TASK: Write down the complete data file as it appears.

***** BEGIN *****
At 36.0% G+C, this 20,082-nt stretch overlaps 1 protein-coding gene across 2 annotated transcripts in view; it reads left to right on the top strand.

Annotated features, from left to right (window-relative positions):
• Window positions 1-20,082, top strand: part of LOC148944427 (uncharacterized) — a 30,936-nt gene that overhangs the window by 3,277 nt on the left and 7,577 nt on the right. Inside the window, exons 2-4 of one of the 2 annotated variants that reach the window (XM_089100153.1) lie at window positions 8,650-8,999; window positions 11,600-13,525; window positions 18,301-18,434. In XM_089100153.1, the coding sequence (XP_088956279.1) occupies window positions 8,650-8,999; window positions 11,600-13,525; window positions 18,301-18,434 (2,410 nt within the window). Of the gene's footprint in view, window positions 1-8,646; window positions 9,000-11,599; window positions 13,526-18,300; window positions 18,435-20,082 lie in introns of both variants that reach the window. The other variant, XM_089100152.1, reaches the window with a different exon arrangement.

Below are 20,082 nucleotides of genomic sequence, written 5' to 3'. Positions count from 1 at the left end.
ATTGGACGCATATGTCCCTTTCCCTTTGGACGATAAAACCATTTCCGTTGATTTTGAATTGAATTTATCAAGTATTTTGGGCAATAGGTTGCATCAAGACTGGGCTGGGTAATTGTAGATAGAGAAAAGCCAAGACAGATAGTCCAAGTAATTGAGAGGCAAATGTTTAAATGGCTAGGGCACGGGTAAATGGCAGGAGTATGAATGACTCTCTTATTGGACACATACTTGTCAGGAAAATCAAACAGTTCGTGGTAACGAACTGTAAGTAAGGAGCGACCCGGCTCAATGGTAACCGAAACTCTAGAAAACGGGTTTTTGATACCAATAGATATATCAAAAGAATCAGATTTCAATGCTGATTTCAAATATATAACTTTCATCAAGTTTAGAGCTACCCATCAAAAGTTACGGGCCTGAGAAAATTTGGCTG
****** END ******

At 36.0% G+C, this 20,082-nt stretch overlaps 1 protein-coding gene across 2 annotated transcripts in view; it reads left to right on the top strand.

Annotated features, from left to right (window-relative positions):
• Window positions 1-20,082, top strand: part of LOC148944427 (uncharacterized) — a 30,936-nt gene that overhangs the window by 3,277 nt on the left and 7,577 nt on the right. Inside the window, exons 2-4 of one of the 2 annotated variants that reach the window (XM_089100153.1) lie at window positions 8,650-8,999; window positions 11,600-13,525; window positions 18,301-18,434. In XM_089100153.1, the coding sequence (XP_088956279.1) occupies window positions 8,650-8,999; window positions 11,600-13,525; window positions 18,301-18,434 (2,410 nt within the window). Of the gene's footprint in view, window positions 1-8,646; window positions 9,000-11,599; window positions 13,526-18,300; window positions 18,435-20,082 lie in introns of both variants that reach the window. The other variant, XM_089100152.1, reaches the window with a different exon arrangement.

Below are 20,082 nucleotides of genomic sequence, written 5' to 3'. Positions count from 1 at the left end.
ATTGGACGCATATGTCCCTTTCCCTTTGGACGATAAAACCATTTCCGTTGATTTTGAATTGAATTTATCAAGTATTTTGGGCAATAGGTTGCATCAAGACTGGGCTGGGTAATTGTAGATAGAGAAAAGCCAAGACAGATAGTCCAAGTAATTGAGAGGCAAATGTTTAAATGGCTAGGGCACGGGTAAATGGCAGGAGTATGAATGACTCTCTTATTGGACACATACTTGTCAGGAAAATCAAACAGTTCGTGGTAACGAACTGTAAGTAAGGAGCGACCCGGCTCAATGGTAACCGAAACTCTAGAAAACGGGTTTTTGATACCAATAGATATATCAAAAGAATCAGATTTCAATGCTGATTTCAAATATATAACTTTCATCAAGTTTAGAGCTACCCATCAAAAGTTACGGGCCTGAGAAAATTTGGCTG